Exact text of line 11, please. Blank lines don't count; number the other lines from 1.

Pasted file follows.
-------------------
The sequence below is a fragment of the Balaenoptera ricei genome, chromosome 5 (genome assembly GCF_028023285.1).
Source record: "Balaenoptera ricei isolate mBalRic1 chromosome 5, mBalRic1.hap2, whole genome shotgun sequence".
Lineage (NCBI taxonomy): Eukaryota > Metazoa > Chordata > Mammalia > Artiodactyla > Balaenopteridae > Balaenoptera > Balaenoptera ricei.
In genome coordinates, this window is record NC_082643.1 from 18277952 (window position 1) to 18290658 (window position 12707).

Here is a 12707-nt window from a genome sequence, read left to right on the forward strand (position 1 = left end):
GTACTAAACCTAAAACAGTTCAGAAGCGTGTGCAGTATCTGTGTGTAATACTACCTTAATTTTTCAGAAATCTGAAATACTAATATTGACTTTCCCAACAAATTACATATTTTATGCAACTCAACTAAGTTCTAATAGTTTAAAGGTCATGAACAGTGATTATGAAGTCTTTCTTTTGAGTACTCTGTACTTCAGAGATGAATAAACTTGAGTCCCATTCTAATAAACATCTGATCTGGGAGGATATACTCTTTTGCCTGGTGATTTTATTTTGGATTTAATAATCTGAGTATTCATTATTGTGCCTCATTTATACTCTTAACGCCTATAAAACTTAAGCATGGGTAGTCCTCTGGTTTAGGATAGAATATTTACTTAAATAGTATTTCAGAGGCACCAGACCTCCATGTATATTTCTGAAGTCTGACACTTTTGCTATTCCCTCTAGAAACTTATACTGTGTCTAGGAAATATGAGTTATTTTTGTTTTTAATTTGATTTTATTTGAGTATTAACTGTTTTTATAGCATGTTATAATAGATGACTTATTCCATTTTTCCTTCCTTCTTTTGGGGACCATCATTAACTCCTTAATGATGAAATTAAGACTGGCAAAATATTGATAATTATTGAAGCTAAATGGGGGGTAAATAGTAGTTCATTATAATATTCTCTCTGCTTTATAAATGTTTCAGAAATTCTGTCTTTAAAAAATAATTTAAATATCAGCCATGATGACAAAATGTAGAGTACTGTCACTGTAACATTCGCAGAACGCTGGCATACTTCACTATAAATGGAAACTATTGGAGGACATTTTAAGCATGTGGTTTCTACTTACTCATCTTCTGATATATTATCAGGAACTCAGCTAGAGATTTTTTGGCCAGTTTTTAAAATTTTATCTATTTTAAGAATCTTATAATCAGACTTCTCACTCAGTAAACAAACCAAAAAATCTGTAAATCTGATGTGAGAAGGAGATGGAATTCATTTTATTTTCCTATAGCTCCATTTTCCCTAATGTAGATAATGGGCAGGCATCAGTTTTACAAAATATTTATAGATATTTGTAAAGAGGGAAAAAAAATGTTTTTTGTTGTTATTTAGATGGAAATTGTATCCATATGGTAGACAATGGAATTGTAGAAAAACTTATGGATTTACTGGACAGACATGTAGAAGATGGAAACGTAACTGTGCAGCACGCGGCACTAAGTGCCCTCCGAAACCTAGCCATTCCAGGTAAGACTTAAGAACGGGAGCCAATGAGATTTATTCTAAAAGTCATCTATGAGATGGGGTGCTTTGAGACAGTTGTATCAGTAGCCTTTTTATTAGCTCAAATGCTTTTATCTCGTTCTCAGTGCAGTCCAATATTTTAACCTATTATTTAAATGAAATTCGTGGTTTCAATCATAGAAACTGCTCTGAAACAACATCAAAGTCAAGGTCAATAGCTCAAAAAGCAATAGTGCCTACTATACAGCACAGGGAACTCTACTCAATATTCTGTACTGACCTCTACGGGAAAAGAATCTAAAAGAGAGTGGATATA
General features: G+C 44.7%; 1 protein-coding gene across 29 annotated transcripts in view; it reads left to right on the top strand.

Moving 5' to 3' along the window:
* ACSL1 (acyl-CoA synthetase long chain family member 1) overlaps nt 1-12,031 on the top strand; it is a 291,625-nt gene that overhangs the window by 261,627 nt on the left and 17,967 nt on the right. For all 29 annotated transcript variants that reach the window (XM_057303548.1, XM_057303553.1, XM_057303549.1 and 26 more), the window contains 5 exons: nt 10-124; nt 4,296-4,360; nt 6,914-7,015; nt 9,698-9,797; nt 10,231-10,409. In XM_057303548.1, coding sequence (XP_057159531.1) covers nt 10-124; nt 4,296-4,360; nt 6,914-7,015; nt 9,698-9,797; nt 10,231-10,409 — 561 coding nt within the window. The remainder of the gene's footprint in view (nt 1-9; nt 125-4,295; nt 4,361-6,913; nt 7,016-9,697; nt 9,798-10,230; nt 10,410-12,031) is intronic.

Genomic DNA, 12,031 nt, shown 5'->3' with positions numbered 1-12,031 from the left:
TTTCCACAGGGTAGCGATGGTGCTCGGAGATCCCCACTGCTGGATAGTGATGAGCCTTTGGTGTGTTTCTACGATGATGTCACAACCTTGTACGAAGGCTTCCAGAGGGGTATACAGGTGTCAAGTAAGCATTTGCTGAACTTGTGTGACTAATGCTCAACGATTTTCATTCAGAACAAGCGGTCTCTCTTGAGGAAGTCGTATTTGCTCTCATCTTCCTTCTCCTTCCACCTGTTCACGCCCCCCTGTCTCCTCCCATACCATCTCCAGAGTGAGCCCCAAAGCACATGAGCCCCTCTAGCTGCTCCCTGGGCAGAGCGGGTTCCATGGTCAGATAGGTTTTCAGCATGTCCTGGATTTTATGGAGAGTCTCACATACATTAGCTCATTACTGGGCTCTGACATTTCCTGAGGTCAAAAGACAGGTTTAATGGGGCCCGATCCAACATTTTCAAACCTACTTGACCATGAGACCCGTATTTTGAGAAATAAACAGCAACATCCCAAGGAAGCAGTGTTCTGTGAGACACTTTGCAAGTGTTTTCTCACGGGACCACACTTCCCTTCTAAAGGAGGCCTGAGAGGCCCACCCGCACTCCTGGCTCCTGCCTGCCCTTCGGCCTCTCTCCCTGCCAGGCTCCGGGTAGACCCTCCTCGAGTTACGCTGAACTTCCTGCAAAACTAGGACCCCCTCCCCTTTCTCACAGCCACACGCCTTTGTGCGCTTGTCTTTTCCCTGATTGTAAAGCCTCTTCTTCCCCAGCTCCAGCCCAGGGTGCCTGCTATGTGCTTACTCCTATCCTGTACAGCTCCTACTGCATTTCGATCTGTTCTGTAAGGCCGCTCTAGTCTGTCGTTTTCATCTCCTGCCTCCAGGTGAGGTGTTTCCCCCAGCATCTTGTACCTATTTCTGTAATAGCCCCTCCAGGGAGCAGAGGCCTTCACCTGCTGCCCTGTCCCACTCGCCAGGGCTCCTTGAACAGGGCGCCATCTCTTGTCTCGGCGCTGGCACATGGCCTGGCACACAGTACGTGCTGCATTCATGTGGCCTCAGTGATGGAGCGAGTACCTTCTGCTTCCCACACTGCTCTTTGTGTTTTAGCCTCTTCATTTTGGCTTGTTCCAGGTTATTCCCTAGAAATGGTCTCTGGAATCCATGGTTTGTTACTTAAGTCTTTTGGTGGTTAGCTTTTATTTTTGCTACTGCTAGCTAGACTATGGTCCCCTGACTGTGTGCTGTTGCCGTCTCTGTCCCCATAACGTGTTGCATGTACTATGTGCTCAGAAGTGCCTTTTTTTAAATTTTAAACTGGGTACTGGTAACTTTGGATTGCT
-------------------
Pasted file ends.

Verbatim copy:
TTTCCACAGGGTAGCGATGGTGCTCGGAGATCCCCACTGCTGGATAGTGATGAGCCTTTGGTGTGTTTCTACGATGATGTCACAACCTTGTACGAAGGCTTCCAGAGGGGTATACAGGTGTCAAGTAAGCATTTGCTGAACTTGTGTGACTAATGCTCAACGATTTTCATTCAGAACAAGCGGTCTCTCTTGAGGAAGTCGTATTTGCTCTCATCTTCCTTCTCCTTCCACCTGTTCACGCCCCCCTGTCTCCTCCCATACCATCTCCAGAGTGAGCCCCAAAGCACATGAGCCCCTCTAGCTGCTCCCTGGGCAGAGCGGGTTCCATGGTCAGATAGGTTTTCAGCATGTCCTGGATTTTATGGAGAGTCTCACATACATTAGCTCATTACTGGGCTCTGACATTTCCTGAGGTCAAAAGACAGGTTTAATGGGGCCCGATCCAACATTTTCAAACCTACTTGACCATGAGACCCGTATTTTGAGAAATAAACAGCAACATCCCAAGGAAGCAGTGTTCTGTGAGACACTTTGCAAGTGTTTTCTCACGGGACCACACTTCCCTTCTAAAGGAGGCCTGAGAGGCCCACCCGCACTCCTGGCTCCTGCCTGCCCTTCGGCCTCTCTCCCTGCCAGGCTCCGGGTAGACCCTCCTCGAGTTACGCTGAACTTCCTGCAAAACTAGGACCCCCTCCCCTTTCTCACAGCCACACGCCTTTGTGCGCTTGTCTTTTCCCTGATTGTAAAGCCTCTTCTTCCCCAGCTCCAGCCCAGGGTGCCTGCTATGTGCTTACTCCTATCCTGTACAGCTCCTACTGCATTTCGATCTGTTCTGTAAGGCCGCTCTAGTCTGTCGTTTTCATCTCCTGCCTCCAGGTGAGGTGTTTCCCCCAGCATCTTGTACCTATTTCTGTAATAGCCCCTCCAGGGAGCAGAGGCCTTCACCTGCTGCCCTGTCCCACTCGCCAGGGCTCCTTGAACAGGGCGCCATCTCTTGTCTCGGCGCTGGCACATGGCCTGGCACACAGTACGTGCTGCATTCATGTGGCCTCAGTGATGGAGCGAGTACCTTCTGCTTCCCACACTGCTCTTTGTGTTTTAGCCTCTTCATTTTGGCTTGTTCCAGGTTATTCCCTAGAAATGGTCTCTGGAATCCATGGTTTGTTACTTAAGTCTTTTGGTGGTTAGCTTTTATTTTTGCTACTGCTAGCTAGACTATGGTCCCCTGACTGTGTGCTGTTGCCGTCTCTGTCCCCATAACGTGTTGCATGTACTATGTGCTCAGAAGTGCCTTTTTTTAAATTTTAAACTGGGTACTGGTAACTTTGGATTGCT